Community Solar Project Creates Clean Energy Accessibility


The world is going more green, and Binghamton is a prime market for solar energy.

In an information session held at the Koffman Southern Tier Incubator on Tuesday, BlueRock Solar representatives discussed their intention to expand into the Binghamton area and touted the benefits of their subscription-based community solar program, which could help customers save 10 percent on their New York State Electric and Gas Corp. (NYSEG) bill while also helping the environment.

Michael Francis, the general manager of BlueRock Solar, gave a presentation explaining how the system works and the new infrastructure that BlueRock is building in order to expand its reach. The company, which is based in Syracuse and is the newest division of BlueRock Energy, a provider of electricity and natural gas services, builds large solar farms in upstate New York. Customers can purchase a percentage of the energy produced at the farms.

“For each customer that signs up for a certain percentage of the energy that’s produced, they receive credits on their bill for the share of solar power that is produced,” Francis said.

In doing so, the customer lends the solar energy they own to NYSEG, and in return, NYSEG pays back the participant through their energy bill, which is around 10 percent cheaper than the usual amount.

According to the National Association of Realtors, the average cost of solar panel installation is around $18,500. Houses must have a certain type of roof or shading that can support the infrastructure. If one of the panels breaks, it is also the owner’s responsibility to fix or replace it. Because customers are not responsible for maintaining the solar panels in community solar projects, these factors do not impact them in the same way they might if the customer installed their own solar panels.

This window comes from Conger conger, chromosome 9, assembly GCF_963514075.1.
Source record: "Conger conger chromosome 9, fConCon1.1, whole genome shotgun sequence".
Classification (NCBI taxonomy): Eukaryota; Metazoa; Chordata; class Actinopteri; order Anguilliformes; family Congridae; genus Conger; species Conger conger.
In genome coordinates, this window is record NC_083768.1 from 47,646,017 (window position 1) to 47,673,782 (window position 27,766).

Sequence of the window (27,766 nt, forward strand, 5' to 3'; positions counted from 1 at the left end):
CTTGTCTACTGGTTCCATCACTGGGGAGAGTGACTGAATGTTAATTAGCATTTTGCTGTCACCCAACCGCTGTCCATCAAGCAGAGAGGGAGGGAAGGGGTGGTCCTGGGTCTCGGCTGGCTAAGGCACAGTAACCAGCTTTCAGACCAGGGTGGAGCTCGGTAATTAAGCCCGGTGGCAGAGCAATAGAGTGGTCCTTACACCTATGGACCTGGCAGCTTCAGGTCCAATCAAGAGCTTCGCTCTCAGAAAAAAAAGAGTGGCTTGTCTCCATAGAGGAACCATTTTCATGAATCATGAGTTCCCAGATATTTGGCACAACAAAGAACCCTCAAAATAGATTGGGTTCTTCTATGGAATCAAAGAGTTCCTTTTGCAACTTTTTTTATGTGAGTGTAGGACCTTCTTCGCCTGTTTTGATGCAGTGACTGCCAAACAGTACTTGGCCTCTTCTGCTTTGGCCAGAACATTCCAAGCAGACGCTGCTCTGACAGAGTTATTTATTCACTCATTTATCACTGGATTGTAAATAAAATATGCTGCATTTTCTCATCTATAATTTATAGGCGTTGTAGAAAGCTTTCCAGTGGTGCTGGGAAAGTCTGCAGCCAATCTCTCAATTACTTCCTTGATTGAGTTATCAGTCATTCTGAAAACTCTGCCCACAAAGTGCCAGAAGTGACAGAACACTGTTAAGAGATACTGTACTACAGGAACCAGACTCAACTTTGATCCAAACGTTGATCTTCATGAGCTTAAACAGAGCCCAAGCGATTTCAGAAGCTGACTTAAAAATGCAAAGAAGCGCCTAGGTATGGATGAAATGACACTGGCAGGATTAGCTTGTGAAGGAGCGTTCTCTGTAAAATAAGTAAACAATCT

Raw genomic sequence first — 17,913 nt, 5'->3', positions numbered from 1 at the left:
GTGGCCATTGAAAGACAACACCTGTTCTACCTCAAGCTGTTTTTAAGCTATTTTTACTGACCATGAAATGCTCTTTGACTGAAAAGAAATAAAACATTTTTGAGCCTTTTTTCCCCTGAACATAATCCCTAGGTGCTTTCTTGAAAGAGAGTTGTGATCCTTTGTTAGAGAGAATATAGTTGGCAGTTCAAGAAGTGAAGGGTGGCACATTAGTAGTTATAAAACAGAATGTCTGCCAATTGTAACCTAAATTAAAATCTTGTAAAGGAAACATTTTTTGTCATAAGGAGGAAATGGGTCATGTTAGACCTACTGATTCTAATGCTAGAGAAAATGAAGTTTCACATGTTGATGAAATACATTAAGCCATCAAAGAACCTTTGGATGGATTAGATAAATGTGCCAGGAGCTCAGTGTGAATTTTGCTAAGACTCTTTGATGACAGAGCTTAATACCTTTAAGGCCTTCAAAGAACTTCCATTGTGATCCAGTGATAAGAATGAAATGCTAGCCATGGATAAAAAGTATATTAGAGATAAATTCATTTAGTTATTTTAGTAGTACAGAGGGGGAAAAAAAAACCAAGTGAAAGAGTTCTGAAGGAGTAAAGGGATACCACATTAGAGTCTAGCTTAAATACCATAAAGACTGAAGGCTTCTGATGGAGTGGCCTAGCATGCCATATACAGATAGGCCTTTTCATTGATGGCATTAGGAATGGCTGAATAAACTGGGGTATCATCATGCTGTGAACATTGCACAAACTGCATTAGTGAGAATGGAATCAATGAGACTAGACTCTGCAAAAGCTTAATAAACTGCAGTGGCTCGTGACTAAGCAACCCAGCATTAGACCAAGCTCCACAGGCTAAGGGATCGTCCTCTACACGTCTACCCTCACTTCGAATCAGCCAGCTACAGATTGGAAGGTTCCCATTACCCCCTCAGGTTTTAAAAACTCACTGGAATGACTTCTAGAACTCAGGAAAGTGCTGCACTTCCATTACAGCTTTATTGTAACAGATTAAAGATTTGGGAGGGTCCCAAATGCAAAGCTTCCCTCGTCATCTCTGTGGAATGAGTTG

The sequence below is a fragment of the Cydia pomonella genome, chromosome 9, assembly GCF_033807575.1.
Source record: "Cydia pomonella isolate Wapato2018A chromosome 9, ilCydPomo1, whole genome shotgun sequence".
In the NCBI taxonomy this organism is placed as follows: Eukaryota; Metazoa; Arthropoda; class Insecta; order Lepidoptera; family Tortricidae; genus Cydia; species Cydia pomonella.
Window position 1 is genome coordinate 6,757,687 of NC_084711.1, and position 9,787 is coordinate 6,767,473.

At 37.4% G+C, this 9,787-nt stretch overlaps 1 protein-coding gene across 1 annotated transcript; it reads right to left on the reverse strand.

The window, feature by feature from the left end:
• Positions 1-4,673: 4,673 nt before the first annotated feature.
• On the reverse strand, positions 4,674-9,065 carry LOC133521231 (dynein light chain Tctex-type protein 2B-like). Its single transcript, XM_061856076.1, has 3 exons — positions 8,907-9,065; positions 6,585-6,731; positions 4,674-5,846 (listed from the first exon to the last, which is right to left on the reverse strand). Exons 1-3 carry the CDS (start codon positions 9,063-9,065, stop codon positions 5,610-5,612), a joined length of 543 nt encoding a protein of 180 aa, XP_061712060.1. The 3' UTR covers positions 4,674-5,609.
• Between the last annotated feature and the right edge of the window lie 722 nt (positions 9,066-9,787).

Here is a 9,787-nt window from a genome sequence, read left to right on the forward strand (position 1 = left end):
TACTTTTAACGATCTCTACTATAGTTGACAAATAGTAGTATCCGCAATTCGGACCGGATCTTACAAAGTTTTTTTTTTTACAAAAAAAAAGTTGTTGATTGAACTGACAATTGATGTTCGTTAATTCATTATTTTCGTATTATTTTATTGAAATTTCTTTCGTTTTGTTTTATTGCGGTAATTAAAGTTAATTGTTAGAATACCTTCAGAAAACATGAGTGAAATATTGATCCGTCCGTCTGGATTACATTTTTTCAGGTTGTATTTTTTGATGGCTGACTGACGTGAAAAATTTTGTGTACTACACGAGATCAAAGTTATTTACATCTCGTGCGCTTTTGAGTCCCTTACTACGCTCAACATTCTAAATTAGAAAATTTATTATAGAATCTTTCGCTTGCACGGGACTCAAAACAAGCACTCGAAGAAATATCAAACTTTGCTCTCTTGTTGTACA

Southern Tier Solar Works, a local solar energy nonprofit, claims on their website that community solar gives individuals an opportunity to support green energy without directly installing it into one’s house.

“This model allows an entire community to benefit from a solar farm,” the website states. “That includes those who rent, live in a multi-unit building, or live in an area where your roof just doesn’t get enough sun.”

Currently, BlueRock serves over 20,000 customers in five states, but according to Francis, the Binghamton area is an attractive place to recruit customers because it would be one of the larger markets its infrastructure covers.

“Binghamton is one of the areas that has eligible consumers for our project,” Francis said. “Binghamton is actually one of the larger areas of all those counties and customers that can subscribe to our farm. So, we got to get to Binghamton at some point.”

The first solar farm built by BlueRock is in Millport, New York and is 3 1/2 acres large. Its service is at full occupancy, serving 80 customers. BlueRock is currently working to sell energy from its second location in Enfield, New York, which, at 14 acres, is much larger. This farm would be able to service 300 to 400 customers.

According to the Department of Energy, the average U.S. household releases 6.8 metric tons of greenhouse gases into the atmosphere every year. However, solar is emission-free, so the rampant implementation of this energy would likely cause a great reduction in greenhouse gas emissions. It could also help decrease pollution and related health problems.

Apalachin resident Brian Harasymczuk found out about the BlueRock meeting on Facebook, and he said he decided to go because he was interested in the opportunity to be both environmentally friendly and save on their bills.

“I am interested in joining community solar,” Harasymczuk said. “It doesn’t seem like there’s really any downside to it, so it probably can’t hurt.”

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